• Unfortunately, the BBI discussion has been misconstrued merely as a check on which political grouping between Kieleweke and Tangatanga is popular.
• This has reduced discussion on the content of the BBI to mean support for either of the two political divides.
Kenyans have less than 21 months before the August 2022 General Election.
As provided by the Constitution, the country will witness a change of power in the presidency since the incumbent has served the maximum two terms.
Besides the change in power in the presidency, there are also many governors who are equally serving their second and last terms. They will be required to hand over to their successors.
The Covid-19 pandemic does not appear to have slowed down politicians and their ambition to lead. The impending transfer of power at the national and county levels has created uncertainty and heightened political temperatures in the country.
The handshake between President Uhuru Kenyatta and former Prime Minister Raila Odinga resulted in the Kielweke and Tangatannga factions.
Kieleweke are linked to Uhuru and Raila, supporting the handshake, while Tangatanga is pro-Ruto, drumming up support for his 2022 presidential bid.
Despite the Covid-19 protocols to curb the spread, politicians have gone about their business undeterred, to the disgust of many.
The Building Bridges Initiative and the anticipated referendum is the key political discussion point in the country. The two political groupings have engaged in power games and political aggrandisement, with their followers engaging in open political battles and character assassination.
With a checkered history of general elections marred with violence and chaos, the situation does not portend well for the electorate and democracy in the country.
Article 38 (2) of the Constitution provides that “every citizen has the right to free, fair and regular elections based on universal suffrage and the free expression of the will of the electors…”
This means every citizen has the right to vote for a leader of his/her choice in an election that is transparent, just and held within the prescribed time period.
Historically, however, Kenya’s elections have always been hotly contested, with allegations of rigging widely reported. The 2007-08 post-election violence was the worst in Kenya’s history. More than 1,000 people died and hundreds of thousands were internally displaced.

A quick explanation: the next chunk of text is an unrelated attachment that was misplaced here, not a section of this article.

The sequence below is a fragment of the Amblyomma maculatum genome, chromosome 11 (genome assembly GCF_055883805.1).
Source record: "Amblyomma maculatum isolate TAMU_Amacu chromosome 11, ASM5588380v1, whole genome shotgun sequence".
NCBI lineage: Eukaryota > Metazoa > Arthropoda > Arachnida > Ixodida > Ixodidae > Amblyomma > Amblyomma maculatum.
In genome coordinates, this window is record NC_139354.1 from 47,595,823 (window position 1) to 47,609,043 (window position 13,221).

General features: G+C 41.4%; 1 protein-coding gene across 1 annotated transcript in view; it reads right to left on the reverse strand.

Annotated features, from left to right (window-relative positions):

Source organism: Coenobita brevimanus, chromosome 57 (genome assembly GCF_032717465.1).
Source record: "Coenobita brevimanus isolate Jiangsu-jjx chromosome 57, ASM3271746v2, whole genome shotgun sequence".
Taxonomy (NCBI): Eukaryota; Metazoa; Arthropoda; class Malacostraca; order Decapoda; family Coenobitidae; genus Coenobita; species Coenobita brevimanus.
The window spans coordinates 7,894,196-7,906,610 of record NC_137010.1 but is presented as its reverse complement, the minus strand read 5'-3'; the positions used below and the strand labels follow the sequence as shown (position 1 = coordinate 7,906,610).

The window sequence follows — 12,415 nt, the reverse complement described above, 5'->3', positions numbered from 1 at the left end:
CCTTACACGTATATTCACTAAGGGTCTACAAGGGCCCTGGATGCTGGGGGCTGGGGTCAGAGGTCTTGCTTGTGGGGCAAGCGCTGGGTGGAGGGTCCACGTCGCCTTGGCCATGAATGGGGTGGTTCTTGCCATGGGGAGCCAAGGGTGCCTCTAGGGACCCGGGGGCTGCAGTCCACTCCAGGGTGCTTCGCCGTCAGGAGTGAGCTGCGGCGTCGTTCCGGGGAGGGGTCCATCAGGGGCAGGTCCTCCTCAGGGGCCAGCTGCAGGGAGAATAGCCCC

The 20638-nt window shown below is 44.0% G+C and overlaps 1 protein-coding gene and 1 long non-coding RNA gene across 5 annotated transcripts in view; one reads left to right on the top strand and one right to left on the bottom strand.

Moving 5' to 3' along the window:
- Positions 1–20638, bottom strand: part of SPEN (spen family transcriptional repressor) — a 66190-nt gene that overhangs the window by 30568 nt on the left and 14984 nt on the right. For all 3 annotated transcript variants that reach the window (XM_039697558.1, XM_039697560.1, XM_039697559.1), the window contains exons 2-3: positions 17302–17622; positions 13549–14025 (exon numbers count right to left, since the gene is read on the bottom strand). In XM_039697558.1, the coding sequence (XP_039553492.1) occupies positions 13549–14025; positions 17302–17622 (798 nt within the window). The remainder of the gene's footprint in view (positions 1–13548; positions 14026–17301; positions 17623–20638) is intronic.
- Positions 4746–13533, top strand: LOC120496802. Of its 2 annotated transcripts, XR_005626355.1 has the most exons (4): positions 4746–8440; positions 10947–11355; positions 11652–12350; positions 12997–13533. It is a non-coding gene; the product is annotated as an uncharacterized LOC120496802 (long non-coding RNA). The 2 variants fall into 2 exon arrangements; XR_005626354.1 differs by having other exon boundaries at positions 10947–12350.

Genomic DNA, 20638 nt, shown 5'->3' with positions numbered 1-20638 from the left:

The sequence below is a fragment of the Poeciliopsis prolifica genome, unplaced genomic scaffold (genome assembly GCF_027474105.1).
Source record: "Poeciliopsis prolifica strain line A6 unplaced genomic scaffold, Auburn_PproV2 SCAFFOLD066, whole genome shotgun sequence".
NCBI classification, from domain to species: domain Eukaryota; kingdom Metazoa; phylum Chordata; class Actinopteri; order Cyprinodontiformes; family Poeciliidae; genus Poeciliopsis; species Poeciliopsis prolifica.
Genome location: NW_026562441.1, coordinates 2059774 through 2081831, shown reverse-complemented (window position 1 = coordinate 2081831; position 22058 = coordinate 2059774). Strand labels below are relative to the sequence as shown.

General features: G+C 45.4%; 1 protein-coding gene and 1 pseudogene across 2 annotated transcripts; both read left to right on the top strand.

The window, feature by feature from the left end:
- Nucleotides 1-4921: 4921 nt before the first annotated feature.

To date, the violence is still fresh in Kenyans’ memories and remains a stark reminder of how the country can easily degenerate into chaos should we fail to heed the warning signs around elections.
Unfortunately, politicians never learn and are again engaging the electorate on ethnic and regional lines, further balkanising the people and sowing seeds of division among them.
Before the general election, the possibility of a referendum to change the Constitution is in the horizon. Unfortunately, the BBI discussion has been misconstrued merely as a check on which political grouping between Kieleweke and Tangatanga is popular. This has reduced discussion on the content of the BBI to mean support for either of the two political divides.
There are many Kenyans who have their views on the BBI report but are not ready to share them because should they do so, instead of their issues being heard, they will just be tagged as supporters of either of the two political sides.
The whole political situation in the country is a recipe for disaster and must be countered by civic education and election monitoring programmes that will bring the people together and remind them of the importance of nationhood, peace and security.
As we battle Covid-19 pandemic, the people must be reminded to remain focused on what is good for the country and not politicians. Politics and campaigns, whether for the referendum or general elections, should be about how Kenyans stand to lose or gain and not which politicians will be favoured by the outcome of the vote.
Emerging from the pandemic and the opportunity of a referendum, there is a real chance for the country to reorganise itself afresh and usher in a new way of doing things. This chance must be seized to put the citizen at the centre of all decisions.
It should not be about politicians and their greed of power.